You're more than welcome to join in our Democrats Abroad experiment: meetings are the 3rd. Tuesday of each month at the Pink Cow the pink cow
It's a pretty active, impassioned group of everyday people, with lots of debate and information with many diverse viewpoints.

Hey Joi! you forgot to mention that you met Cecil Howell!...a landmark event, if not more!
You said that everone agreed with you....many of the your comments were on point:), but others lifeted my left eyebrow a few centementers;). For example, (racial) diversity may be a catalyst for deomocracy, but is not a prerequisite (assuming that there is an actual democracy somewhere in this world!) (check the caribbean). It was definately a good event and great information.
Re: the issues of why Japanese people don’t take actions to curb such pressing social ills...I believe the last time the Japanese as a people took extreme action, they paid a very heavy price indeed, and that is a mistake that (fortunately? unfortunately?) they have decided never to make again. nuff said.
C! (with luv)....and I`m out!
PS. Yo jo! thanks for the PDF, I was going to ask you for the PPT slides.
P.P.S. Crazy sista Terry...check your email.
PPPS. Matt, we didnt meet formally, but I understand the basis for your skeptacism...but if there is one thing that history has taught me is that where there is hope there is possibility. So...dont give up hope!
Ok...i am REALLY leaving now. (I will not get addicted to blogging...I will not get addicted to blogging!)
oh, i forgot to wish everyone a happy golden week! people do that in Japan?

Joi, post the native XML Keynote file in addition to the PDF.

Matt: Re Sony. (And this relates to the diversity issue)... If you take a scientific look at genetic drift and evolution, you find that in large populations, mutations and change are overwhelmingly damped by the influence of strong genes in the gene pool. The "edges" do not flourish so to speak. When you get smaller populations or physically isolated groups, mutations can be adapted into the gene pool more easily. Take a look at the galapagos Islands. Same with the idea of excitation of neuronal columns in the brain. They think that it is the edges where the "new ideas" get formed to come back in influence the rest of the cerebral cortex.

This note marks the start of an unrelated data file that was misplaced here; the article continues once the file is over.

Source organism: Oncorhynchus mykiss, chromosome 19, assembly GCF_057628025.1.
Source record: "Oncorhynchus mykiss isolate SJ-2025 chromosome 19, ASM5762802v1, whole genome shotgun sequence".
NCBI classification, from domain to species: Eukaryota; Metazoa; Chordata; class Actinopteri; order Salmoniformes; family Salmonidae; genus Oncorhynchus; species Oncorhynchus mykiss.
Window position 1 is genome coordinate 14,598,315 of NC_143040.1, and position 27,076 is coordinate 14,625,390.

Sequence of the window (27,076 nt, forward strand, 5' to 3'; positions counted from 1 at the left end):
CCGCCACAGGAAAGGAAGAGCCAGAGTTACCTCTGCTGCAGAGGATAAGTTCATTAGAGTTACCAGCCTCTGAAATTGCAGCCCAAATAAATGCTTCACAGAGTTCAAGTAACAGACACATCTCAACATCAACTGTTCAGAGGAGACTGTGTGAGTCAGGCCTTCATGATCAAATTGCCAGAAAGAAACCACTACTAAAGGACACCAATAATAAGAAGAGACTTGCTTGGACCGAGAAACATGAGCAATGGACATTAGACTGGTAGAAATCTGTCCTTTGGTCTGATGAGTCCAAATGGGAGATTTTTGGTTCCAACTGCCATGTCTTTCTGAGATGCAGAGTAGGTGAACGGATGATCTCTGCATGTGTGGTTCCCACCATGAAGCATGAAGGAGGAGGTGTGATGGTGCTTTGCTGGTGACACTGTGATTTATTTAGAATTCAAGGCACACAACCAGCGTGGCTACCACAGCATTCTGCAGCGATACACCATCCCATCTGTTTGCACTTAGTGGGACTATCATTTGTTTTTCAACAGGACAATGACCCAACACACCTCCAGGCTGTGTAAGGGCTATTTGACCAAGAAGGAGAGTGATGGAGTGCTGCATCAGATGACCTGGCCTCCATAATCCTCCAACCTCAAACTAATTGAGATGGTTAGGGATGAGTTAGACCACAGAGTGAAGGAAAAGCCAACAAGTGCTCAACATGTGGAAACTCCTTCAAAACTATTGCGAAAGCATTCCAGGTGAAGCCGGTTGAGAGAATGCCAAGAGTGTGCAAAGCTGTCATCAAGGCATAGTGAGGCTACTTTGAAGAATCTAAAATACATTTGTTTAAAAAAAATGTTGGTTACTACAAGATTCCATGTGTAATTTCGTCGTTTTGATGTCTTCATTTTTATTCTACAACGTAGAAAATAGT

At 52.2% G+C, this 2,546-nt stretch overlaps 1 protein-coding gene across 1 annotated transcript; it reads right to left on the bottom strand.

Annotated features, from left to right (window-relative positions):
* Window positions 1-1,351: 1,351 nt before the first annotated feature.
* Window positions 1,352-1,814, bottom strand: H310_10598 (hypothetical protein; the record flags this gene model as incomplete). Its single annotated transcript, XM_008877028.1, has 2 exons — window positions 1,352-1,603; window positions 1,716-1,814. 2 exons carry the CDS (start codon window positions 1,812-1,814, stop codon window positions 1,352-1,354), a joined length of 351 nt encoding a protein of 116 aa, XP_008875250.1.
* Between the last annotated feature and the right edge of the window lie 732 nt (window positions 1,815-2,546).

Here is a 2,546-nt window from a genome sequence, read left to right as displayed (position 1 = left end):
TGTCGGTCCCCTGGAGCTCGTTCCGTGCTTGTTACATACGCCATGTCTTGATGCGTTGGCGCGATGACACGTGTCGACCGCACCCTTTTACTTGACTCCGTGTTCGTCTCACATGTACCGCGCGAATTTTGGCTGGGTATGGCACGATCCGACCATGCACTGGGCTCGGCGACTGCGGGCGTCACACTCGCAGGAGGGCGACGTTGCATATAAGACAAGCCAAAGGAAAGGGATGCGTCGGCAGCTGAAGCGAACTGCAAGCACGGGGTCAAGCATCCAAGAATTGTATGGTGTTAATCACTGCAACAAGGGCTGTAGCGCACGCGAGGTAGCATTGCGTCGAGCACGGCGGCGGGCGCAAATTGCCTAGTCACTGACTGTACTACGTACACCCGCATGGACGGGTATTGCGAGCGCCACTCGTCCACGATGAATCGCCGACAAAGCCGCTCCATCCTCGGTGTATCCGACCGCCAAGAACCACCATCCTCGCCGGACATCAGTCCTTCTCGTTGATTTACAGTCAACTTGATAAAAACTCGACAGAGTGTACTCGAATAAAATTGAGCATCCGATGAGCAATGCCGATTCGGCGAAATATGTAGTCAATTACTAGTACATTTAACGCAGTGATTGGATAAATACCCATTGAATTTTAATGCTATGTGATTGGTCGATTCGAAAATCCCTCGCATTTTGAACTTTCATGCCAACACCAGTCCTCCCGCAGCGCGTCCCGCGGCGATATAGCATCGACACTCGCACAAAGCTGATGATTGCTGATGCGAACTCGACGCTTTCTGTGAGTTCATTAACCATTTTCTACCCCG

Sorry about the strange metaphors, but when you think about emergent behavior, it is interesting to note that most new ideas start in small groups which our in some way protected from the sustained influence of the large body of the main stream yet have the ability to come back and try to influence the main body with an idea that resonates with everyone.

Diversity is important in politics just like diversity is important in genetic stability. You need to have a diversity of ideas to have a competition of ideas. Without diversity everything become brittle and fragile and monolithic.

Cecil. I think you might be referring to the War. If you are, I don't think it is a good example. There were a few people in power who wanted to take Japan to war. The obedient Japanese just followed. I have heard that most of the Japanese who flew on the Kamikaze missions actually did not want to go. That is why Japan so easily became pacifist. It was not a uprising of the people, but a coup by the military.

When I speak of diversity, I mean it broadly. Not just racially. You can have diversity without racial diversity, but racial diversity is a VERY good way to create cultural diversity.

Terri, I would love to attend a meeting!

Spencer: done.

Hmmm, when I try to download the Keynote format file, I'm only getting a 2.1 KB file that doesn't open in Keynote.

OK I tried zipping it. Please try downloading it again...